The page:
Two Spoonfuls of Sugar

I was asked the other day to compare 2 queue managers in different environments (say, for the sake of argument, “test” and “pre-prod”) and to create the queues missing from “pre-prod”, and to delete the ones missing from “test”. I started going through the queue managers to list the missing and extra queues manually, and then I realised that there were many more queues to be updated than expected, so it had to scripted.

This is a classic “compare two lists” exercise, and I thought my new-found Ruby knowledge might come in handy.

Listing the queues for a given queue manager is nothing complicated:

$ echo "display qlocal(*)" | runmqsc queue.manager.test | grep QUEUE > tst.txt
$ echo "display qlocal(*)" | runmqsc queue.manager.pre | grep QUEUE > pre.txt

Finding the queues to be created and deleted is basically a subtraction between the 2 sets. And that’s where using Ruby makes things ridiculously easy:

tst = []
pre = []
IO.readlines("tst.txt").each{ |queue| tst << queue.to_s.chomp }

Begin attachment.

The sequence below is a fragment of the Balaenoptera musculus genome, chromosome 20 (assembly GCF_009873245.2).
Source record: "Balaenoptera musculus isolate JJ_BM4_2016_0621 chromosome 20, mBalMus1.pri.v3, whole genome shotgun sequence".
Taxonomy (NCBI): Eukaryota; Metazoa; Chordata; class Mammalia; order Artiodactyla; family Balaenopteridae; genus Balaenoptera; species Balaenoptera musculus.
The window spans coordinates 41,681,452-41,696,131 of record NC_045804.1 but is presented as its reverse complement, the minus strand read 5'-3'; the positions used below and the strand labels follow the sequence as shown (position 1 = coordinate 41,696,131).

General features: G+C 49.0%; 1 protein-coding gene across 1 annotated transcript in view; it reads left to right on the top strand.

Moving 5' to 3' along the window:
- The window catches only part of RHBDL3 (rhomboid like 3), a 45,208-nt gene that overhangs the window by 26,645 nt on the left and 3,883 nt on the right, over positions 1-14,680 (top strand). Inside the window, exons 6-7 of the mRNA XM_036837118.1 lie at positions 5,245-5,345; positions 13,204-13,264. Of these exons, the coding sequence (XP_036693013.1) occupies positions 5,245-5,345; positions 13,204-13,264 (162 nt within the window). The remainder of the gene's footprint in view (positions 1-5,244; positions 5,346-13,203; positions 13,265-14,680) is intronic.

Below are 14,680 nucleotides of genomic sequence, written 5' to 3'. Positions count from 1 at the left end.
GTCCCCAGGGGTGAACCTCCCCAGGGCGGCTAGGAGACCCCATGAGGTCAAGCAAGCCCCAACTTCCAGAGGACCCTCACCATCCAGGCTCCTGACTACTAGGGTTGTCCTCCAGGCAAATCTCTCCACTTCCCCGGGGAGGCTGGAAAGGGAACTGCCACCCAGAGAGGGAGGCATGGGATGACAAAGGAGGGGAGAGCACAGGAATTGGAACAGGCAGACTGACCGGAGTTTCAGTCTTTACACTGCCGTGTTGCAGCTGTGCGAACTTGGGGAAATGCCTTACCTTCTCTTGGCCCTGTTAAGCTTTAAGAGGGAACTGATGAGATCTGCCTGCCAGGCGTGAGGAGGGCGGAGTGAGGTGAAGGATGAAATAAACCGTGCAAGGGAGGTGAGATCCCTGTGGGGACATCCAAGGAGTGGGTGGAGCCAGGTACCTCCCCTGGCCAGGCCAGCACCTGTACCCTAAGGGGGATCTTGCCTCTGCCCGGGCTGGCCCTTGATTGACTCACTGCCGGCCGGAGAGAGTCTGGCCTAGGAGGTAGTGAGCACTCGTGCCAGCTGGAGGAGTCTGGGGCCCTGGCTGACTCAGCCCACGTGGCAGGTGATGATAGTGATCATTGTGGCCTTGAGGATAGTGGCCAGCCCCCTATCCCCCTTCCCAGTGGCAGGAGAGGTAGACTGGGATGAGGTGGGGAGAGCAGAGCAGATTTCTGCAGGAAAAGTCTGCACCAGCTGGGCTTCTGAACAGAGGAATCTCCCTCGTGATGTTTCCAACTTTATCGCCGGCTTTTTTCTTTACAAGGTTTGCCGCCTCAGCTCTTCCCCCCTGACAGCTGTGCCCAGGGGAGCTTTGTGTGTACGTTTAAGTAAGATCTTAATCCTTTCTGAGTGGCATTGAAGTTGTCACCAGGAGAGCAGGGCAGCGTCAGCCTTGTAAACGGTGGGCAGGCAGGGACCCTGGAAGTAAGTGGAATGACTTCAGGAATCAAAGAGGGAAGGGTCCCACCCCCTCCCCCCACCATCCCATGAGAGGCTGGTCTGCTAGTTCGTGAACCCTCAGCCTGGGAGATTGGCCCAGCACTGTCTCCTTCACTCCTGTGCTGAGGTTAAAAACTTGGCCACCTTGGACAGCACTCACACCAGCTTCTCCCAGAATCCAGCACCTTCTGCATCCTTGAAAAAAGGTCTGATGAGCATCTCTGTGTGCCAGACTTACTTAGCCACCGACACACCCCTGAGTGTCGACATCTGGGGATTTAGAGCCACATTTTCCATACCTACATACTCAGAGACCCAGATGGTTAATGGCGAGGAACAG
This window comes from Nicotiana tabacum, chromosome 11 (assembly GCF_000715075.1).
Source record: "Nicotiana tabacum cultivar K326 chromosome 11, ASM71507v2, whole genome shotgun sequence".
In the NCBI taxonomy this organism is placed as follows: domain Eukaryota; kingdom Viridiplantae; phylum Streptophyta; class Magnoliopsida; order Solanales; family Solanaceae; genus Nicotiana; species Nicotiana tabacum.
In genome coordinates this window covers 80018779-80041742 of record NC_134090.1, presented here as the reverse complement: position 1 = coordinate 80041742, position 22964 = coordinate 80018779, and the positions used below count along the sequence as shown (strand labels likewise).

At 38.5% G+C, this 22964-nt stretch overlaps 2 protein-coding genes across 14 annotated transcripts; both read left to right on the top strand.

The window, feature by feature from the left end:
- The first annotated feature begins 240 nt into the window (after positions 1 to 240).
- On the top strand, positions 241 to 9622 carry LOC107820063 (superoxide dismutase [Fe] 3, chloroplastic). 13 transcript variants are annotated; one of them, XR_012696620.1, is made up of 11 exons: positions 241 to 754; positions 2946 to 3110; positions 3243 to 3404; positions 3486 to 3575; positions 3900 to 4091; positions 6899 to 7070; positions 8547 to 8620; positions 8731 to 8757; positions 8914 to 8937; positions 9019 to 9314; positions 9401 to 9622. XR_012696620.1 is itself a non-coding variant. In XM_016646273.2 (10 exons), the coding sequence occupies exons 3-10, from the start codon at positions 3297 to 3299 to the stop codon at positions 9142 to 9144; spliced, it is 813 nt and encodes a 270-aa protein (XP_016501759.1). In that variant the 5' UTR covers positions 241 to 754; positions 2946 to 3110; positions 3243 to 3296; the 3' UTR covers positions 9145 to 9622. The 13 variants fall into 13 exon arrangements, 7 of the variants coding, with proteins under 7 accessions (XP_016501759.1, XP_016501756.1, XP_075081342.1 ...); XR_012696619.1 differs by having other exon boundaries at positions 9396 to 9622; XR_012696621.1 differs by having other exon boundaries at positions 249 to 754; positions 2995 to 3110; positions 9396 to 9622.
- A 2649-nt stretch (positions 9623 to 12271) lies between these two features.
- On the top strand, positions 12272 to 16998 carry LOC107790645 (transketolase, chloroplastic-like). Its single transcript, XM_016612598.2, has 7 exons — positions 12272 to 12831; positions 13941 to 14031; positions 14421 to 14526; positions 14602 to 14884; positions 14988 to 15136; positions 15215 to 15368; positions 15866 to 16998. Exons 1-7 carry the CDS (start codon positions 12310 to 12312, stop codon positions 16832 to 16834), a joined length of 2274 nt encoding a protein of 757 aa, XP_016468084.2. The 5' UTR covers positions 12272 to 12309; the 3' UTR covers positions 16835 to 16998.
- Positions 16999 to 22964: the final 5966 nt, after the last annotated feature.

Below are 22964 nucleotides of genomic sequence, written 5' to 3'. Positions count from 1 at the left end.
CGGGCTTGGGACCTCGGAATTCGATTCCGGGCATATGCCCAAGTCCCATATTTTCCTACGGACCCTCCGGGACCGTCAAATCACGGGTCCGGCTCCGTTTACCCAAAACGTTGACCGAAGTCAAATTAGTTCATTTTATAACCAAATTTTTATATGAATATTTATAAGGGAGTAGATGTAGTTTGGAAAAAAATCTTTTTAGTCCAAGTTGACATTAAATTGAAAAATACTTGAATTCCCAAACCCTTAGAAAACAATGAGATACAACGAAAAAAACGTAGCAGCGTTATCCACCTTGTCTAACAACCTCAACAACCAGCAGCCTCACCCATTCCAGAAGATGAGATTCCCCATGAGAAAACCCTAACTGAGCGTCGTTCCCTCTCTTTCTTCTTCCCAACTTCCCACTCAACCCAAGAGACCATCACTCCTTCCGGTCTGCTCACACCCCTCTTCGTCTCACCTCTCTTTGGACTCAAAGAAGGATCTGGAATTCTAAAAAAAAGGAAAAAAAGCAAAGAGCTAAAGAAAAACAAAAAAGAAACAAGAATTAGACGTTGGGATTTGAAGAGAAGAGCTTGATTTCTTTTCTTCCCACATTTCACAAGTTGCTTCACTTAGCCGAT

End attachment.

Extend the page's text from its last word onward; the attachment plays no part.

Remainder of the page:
IO.readlines("pre.txt").each{ |queue| pre << queue.to_s.chomp }
puts "Queues to be created"
puts tst-pre
puts ""
puts "Queues to be deleted"
puts pre-tst

And you might wonder: why not do it all in Ruby? Ok. So if you like it full of syntactic sugar, the whole thing could be packed into a single script, and that would give something like:

tst = `echo "display qlocal(*)" | runmqsc queue.manager.test | grep QUEUE`.split(/\n/)
pre = `echo "display qlocal(*)" | runmqsc queue.manager.pre | grep QUEUE`.split(/\n/)
puts "Queues to be created"
(tst-pre).each{ |elt| puts elt.gsub(/\s*QUEUE\(([^\)]+)\)/, 'DEFINE QLOCAL(\1)') }
puts ""
puts "Queues to be deleted"
(pre-tst).each{ |elt| puts elt.gsub(/\s*QUEUE\(([^\)]+)\)/, 'DELETE QLOCAL(\1)') }

Deadly. Don’t forget to brush your teeth.